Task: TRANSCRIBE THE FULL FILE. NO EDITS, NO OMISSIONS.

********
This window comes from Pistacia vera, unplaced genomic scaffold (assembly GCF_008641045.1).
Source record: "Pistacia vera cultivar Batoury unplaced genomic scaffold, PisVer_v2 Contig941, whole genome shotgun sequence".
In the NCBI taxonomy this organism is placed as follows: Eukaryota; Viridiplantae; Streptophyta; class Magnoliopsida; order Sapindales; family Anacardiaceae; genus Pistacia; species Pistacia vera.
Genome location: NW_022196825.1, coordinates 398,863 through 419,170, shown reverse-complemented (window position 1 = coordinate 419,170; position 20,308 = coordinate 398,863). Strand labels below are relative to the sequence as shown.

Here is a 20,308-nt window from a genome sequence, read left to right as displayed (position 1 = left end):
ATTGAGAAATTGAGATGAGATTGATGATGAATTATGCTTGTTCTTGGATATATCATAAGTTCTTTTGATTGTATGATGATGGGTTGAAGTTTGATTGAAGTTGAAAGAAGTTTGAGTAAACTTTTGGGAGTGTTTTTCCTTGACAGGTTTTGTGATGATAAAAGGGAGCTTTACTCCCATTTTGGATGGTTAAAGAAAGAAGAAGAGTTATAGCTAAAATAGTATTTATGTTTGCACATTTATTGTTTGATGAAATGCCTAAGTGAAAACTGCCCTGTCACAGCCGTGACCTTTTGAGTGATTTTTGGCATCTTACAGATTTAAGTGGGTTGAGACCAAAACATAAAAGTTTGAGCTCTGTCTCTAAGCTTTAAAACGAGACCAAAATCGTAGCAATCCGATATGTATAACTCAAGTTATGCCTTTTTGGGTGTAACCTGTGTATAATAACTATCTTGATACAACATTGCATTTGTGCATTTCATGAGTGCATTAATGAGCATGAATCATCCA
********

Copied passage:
This window comes from Pistacia vera, unplaced genomic scaffold (assembly GCF_008641045.1).
Source record: "Pistacia vera cultivar Batoury unplaced genomic scaffold, PisVer_v2 Contig941, whole genome shotgun sequence".
In the NCBI taxonomy this organism is placed as follows: Eukaryota; Viridiplantae; Streptophyta; class Magnoliopsida; order Sapindales; family Anacardiaceae; genus Pistacia; species Pistacia vera.
Genome location: NW_022196825.1, coordinates 398,863 through 419,170, shown reverse-complemented (window position 1 = coordinate 419,170; position 20,308 = coordinate 398,863). Strand labels below are relative to the sequence as shown.

Here is a 20,308-nt window from a genome sequence, read left to right as displayed (position 1 = left end):
ATTGAGAAATTGAGATGAGATTGATGATGAATTATGCTTGTTCTTGGATATATCATAAGTTCTTTTGATTGTATGATGATGGGTTGAAGTTTGATTGAAGTTGAAAGAAGTTTGAGTAAACTTTTGGGAGTGTTTTTCCTTGACAGGTTTTGTGATGATAAAAGGGAGCTTTACTCCCATTTTGGATGGTTAAAGAAAGAAGAAGAGTTATAGCTAAAATAGTATTTATGTTTGCACATTTATTGTTTGATGAAATGCCTAAGTGAAAACTGCCCTGTCACAGCCGTGACCTTTTGAGTGATTTTTGGCATCTTACAGATTTAAGTGGGTTGAGACCAAAACATAAAAGTTTGAGCTCTGTCTCTAAGCTTTAAAACGAGACCAAAATCGTAGCAATCCGATATGTATAACTCAAGTTATGCCTTTTTGGGTGTAACCTGTGTATAATAACTATCTTGATACAACATTGCATTTGTGCATTTCATGAGTGCATTAATGAGCATGAATCATCCA